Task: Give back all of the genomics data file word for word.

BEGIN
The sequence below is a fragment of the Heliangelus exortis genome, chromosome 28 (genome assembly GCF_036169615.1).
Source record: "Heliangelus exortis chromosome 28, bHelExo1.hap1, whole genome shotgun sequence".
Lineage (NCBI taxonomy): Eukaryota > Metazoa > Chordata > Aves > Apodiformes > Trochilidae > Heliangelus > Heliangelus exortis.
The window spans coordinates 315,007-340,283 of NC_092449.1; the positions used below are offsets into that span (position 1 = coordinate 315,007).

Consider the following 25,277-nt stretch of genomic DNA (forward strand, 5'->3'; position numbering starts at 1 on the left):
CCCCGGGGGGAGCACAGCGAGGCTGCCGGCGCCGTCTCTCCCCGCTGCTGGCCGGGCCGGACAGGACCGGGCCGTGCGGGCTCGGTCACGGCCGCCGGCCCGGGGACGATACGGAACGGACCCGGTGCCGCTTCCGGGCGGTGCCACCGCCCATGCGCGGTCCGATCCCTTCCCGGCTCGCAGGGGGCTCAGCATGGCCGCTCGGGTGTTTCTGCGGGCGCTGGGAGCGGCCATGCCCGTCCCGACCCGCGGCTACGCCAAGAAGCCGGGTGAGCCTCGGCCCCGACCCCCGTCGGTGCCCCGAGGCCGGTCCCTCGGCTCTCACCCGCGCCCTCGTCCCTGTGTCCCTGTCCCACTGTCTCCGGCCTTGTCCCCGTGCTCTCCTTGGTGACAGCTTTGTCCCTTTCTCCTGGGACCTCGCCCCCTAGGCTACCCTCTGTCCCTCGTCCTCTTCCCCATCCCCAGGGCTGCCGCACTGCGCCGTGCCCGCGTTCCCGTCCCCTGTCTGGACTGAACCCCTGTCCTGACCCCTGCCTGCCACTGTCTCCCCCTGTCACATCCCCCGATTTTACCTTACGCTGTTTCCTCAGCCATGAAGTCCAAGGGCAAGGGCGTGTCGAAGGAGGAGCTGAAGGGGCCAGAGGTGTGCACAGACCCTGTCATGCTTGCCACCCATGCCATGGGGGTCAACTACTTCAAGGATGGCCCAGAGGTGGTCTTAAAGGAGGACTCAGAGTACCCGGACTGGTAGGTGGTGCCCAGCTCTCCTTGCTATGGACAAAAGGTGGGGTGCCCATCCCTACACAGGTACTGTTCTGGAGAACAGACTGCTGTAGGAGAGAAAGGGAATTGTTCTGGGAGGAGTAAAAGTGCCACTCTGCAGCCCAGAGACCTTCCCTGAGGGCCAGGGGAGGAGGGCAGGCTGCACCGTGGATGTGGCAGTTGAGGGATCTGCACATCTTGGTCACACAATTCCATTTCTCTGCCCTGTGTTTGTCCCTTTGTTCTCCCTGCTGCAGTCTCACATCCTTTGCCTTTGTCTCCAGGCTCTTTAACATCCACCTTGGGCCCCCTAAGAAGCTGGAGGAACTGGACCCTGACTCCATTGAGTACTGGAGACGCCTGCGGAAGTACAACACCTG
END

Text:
The sequence below is a fragment of the Heliangelus exortis genome, chromosome 28 (genome assembly GCF_036169615.1).
Source record: "Heliangelus exortis chromosome 28, bHelExo1.hap1, whole genome shotgun sequence".
Lineage (NCBI taxonomy): Eukaryota > Metazoa > Chordata > Aves > Apodiformes > Trochilidae > Heliangelus > Heliangelus exortis.
The window spans coordinates 315,007-340,283 of NC_092449.1; the positions used below are offsets into that span (position 1 = coordinate 315,007).

Consider the following 25,277-nt stretch of genomic DNA (forward strand, 5'->3'; position numbering starts at 1 on the left):
CCCCGGGGGGAGCACAGCGAGGCTGCCGGCGCCGTCTCTCCCCGCTGCTGGCCGGGCCGGACAGGACCGGGCCGTGCGGGCTCGGTCACGGCCGCCGGCCCGGGGACGATACGGAACGGACCCGGTGCCGCTTCCGGGCGGTGCCACCGCCCATGCGCGGTCCGATCCCTTCCCGGCTCGCAGGGGGCTCAGCATGGCCGCTCGGGTGTTTCTGCGGGCGCTGGGAGCGGCCATGCCCGTCCCGACCCGCGGCTACGCCAAGAAGCCGGGTGAGCCTCGGCCCCGACCCCCGTCGGTGCCCCGAGGCCGGTCCCTCGGCTCTCACCCGCGCCCTCGTCCCTGTGTCCCTGTCCCACTGTCTCCGGCCTTGTCCCCGTGCTCTCCTTGGTGACAGCTTTGTCCCTTTCTCCTGGGACCTCGCCCCCTAGGCTACCCTCTGTCCCTCGTCCTCTTCCCCATCCCCAGGGCTGCCGCACTGCGCCGTGCCCGCGTTCCCGTCCCCTGTCTGGACTGAACCCCTGTCCTGACCCCTGCCTGCCACTGTCTCCCCCTGTCACATCCCCCGATTTTACCTTACGCTGTTTCCTCAGCCATGAAGTCCAAGGGCAAGGGCGTGTCGAAGGAGGAGCTGAAGGGGCCAGAGGTGTGCACAGACCCTGTCATGCTTGCCACCCATGCCATGGGGGTCAACTACTTCAAGGATGGCCCAGAGGTGGTCTTAAAGGAGGACTCAGAGTACCCGGACTGGTAGGTGGTGCCCAGCTCTCCTTGCTATGGACAAAAGGTGGGGTGCCCATCCCTACACAGGTACTGTTCTGGAGAACAGACTGCTGTAGGAGAGAAAGGGAATTGTTCTGGGAGGAGTAAAAGTGCCACTCTGCAGCCCAGAGACCTTCCCTGAGGGCCAGGGGAGGAGGGCAGGCTGCACCGTGGATGTGGCAGTTGAGGGATCTGCACATCTTGGTCACACAATTCCATTTCTCTGCCCTGTGTTTGTCCCTTTGTTCTCCCTGCTGCAGTCTCACATCCTTTGCCTTTGTCTCCAGGCTCTTTAACATCCACCTTGGGCCCCCTAAGAAGCTGGAGGAACTGGACCCTGACTCCATTGAGTACTGGAGACGCCTGCGGAAGTACAACACCTG